The importance of fallback foods in primate ecology and evolution

Authors

  • Paul J. Constantino,

    Corresponding author
    1. Center for the Advanced Study of Human Paleobiology, Department of Anthropology, The George Washington University, Washington, DC
    • Department of Anthropology, The George Washington University, 2110 G Street NW, Washington, DC 20052, USA
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  • Barth W. Wright

    1. Kansas City University of Medicine and Biosciences, Department of Anatomy, Kansas City, MO
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Abstract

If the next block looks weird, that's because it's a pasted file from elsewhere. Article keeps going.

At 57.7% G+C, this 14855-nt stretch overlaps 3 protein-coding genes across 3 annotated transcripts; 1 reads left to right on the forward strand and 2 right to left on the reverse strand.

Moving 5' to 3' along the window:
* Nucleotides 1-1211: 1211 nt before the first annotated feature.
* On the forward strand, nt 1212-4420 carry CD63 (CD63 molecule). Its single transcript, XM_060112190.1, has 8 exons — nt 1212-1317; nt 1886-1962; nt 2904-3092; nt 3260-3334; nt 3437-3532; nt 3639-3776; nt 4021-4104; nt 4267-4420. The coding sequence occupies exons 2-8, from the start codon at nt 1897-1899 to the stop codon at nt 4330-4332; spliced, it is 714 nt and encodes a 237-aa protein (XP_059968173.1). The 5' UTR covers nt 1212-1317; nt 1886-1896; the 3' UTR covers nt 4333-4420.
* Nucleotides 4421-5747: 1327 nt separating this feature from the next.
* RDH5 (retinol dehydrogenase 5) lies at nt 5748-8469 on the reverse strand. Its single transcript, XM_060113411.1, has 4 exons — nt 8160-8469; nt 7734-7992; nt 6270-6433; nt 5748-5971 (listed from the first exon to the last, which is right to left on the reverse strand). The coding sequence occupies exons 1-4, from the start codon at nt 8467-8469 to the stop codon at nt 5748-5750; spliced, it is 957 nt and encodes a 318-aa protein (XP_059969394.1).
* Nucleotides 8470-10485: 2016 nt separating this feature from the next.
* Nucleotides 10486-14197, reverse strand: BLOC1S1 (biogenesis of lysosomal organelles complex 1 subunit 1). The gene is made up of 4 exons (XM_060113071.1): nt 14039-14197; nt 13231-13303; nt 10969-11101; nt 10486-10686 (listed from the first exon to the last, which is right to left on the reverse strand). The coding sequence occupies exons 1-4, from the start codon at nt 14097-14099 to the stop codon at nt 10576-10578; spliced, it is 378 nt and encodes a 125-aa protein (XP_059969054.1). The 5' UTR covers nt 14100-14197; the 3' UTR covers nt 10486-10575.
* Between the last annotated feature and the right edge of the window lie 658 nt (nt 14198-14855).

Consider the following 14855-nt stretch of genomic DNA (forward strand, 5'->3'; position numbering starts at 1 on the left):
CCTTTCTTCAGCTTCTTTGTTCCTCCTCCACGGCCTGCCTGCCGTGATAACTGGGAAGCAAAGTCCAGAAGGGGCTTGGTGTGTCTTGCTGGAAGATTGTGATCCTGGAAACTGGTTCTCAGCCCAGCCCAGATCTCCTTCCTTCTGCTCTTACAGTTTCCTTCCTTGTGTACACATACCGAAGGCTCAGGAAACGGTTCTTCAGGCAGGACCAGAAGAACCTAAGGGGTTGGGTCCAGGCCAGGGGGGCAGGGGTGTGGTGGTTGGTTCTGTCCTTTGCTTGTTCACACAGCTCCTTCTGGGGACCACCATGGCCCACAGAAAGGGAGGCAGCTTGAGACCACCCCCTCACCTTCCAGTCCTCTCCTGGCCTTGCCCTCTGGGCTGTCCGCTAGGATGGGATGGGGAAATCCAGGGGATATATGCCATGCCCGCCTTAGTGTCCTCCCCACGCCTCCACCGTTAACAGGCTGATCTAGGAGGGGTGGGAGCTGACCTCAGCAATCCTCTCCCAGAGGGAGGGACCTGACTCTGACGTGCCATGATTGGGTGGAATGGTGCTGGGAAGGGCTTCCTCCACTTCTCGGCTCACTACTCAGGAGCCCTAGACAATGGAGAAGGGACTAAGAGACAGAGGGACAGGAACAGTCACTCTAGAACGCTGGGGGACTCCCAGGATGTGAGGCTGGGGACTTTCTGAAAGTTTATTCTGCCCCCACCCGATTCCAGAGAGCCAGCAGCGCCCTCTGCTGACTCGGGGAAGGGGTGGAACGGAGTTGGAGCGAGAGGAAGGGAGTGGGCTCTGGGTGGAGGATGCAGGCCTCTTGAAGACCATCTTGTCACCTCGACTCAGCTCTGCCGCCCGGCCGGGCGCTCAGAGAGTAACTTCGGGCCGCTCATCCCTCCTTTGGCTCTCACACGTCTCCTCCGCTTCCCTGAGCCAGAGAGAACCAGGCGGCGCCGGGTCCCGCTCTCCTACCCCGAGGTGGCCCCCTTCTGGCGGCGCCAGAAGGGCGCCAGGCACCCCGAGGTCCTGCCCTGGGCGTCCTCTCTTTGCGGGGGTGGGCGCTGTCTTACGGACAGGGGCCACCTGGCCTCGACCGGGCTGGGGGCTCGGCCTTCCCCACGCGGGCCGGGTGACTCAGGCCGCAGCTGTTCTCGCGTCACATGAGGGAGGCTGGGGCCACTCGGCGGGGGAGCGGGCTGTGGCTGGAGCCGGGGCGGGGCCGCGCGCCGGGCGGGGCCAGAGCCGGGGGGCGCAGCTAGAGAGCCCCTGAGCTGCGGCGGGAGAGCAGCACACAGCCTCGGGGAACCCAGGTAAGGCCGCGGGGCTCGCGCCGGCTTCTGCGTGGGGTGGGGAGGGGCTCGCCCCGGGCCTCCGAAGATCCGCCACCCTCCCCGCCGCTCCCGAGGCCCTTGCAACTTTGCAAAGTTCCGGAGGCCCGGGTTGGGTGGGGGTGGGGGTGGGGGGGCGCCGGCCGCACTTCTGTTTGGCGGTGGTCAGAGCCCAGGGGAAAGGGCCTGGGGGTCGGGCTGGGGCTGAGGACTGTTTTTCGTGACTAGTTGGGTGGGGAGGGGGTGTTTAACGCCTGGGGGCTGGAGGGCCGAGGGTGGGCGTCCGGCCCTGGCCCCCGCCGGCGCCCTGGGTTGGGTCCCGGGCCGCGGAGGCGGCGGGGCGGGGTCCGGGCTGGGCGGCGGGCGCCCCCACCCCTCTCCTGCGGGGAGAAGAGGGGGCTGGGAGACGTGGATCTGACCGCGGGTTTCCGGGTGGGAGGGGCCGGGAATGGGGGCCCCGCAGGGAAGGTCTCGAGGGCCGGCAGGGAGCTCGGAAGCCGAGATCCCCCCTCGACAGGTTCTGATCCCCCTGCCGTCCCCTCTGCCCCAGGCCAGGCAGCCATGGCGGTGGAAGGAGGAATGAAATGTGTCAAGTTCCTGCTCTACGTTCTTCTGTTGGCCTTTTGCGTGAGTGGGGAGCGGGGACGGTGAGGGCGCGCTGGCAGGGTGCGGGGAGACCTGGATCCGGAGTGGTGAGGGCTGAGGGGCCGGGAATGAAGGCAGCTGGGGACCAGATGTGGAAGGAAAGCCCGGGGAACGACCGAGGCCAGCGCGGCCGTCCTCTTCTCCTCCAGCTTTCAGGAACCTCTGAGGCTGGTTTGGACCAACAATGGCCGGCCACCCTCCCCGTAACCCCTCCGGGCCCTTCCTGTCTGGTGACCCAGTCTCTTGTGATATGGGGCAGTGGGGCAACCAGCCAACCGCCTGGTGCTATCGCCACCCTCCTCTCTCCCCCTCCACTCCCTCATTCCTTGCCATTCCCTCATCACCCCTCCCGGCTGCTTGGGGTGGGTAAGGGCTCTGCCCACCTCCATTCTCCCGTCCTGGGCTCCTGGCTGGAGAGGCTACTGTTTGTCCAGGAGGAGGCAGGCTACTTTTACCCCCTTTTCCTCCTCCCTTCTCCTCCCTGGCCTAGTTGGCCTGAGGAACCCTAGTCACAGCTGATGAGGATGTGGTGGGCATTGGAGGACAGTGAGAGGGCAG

The role of fallback foods in shaping primate ranging, socioecology, and morphology has recently become a topic of particular interest to biological anthropologists. Although the use of fallback resources has been noted in the ecological and primatological literature for a number of decades, few attempts have been made to define fallback foods or to explore the utility of this concept for primate evolutionary biologists and ecologists. As a preface to this special issue of the American Journal of Physical Anthropology devoted to the topic of fallback foods in primate ecology and evolution, we discuss the development and use of the fallback concept and highlight its importance in primatology and paleoanthropology. AmJ Phys Anthropol 140:599–602, 2009. © 2009 Wiley-Liss, Inc.

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